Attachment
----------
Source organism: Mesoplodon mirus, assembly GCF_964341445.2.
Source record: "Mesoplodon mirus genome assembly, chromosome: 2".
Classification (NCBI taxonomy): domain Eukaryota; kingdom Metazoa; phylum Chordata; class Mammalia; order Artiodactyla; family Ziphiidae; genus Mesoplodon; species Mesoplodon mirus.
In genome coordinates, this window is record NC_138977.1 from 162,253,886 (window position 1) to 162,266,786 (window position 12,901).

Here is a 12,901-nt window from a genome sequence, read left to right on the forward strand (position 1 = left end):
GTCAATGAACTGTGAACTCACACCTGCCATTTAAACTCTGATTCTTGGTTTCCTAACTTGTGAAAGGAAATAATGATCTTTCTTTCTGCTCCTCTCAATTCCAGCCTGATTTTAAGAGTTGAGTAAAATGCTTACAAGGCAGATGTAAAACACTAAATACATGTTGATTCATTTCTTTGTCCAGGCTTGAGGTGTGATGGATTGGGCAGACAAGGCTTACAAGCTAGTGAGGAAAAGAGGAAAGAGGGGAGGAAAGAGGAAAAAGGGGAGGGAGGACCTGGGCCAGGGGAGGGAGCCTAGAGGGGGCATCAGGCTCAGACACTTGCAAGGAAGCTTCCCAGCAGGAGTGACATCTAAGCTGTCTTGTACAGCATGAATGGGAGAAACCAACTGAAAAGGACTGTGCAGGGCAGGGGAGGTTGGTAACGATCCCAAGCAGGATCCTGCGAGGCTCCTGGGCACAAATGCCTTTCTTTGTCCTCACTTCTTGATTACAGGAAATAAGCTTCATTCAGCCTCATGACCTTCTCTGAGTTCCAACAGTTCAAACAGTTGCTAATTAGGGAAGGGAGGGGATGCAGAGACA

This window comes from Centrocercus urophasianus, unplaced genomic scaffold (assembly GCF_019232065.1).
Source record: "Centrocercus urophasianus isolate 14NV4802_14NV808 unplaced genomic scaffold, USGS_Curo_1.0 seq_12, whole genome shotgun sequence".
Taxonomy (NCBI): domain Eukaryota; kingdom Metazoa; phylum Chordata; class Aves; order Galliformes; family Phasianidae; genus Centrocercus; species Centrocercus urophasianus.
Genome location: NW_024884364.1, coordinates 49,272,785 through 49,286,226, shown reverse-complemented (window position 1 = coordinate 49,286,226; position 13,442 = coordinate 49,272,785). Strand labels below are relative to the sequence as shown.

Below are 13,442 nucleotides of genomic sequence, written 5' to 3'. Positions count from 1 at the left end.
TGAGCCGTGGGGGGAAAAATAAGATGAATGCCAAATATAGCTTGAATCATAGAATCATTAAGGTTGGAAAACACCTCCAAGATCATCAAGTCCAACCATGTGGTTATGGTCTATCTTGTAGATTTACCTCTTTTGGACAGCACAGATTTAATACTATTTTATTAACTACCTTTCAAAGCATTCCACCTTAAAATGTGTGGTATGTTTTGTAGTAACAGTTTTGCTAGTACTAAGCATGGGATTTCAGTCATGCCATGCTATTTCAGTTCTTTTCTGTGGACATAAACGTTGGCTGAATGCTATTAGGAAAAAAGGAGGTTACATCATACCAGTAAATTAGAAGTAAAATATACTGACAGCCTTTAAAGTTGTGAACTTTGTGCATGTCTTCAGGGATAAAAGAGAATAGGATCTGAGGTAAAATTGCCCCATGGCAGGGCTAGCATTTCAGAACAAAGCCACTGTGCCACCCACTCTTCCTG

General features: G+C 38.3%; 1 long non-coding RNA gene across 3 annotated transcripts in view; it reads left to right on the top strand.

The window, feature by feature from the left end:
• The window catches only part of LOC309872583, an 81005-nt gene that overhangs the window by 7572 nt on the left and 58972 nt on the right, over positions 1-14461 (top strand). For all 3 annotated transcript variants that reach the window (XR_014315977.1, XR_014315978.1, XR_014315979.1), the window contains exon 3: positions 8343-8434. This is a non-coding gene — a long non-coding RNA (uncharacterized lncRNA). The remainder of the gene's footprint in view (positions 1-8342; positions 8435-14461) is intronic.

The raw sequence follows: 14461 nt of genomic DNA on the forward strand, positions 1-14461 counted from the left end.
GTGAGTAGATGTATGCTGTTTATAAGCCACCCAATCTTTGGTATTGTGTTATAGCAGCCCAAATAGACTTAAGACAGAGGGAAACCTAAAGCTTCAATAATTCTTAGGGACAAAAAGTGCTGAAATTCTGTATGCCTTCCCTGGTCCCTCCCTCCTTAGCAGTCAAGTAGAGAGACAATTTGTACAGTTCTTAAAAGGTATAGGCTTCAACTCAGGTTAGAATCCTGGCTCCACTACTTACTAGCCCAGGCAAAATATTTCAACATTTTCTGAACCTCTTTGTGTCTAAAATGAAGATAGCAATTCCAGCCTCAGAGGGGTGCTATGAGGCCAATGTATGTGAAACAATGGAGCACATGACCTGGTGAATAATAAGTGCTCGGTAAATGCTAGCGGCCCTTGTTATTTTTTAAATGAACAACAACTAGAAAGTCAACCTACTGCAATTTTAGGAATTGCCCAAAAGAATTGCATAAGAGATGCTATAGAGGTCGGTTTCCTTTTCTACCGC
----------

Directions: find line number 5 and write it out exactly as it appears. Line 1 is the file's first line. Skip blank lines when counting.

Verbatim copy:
Here is a 12,901-nt window from a genome sequence, read left to right on the forward strand (position 1 = left end):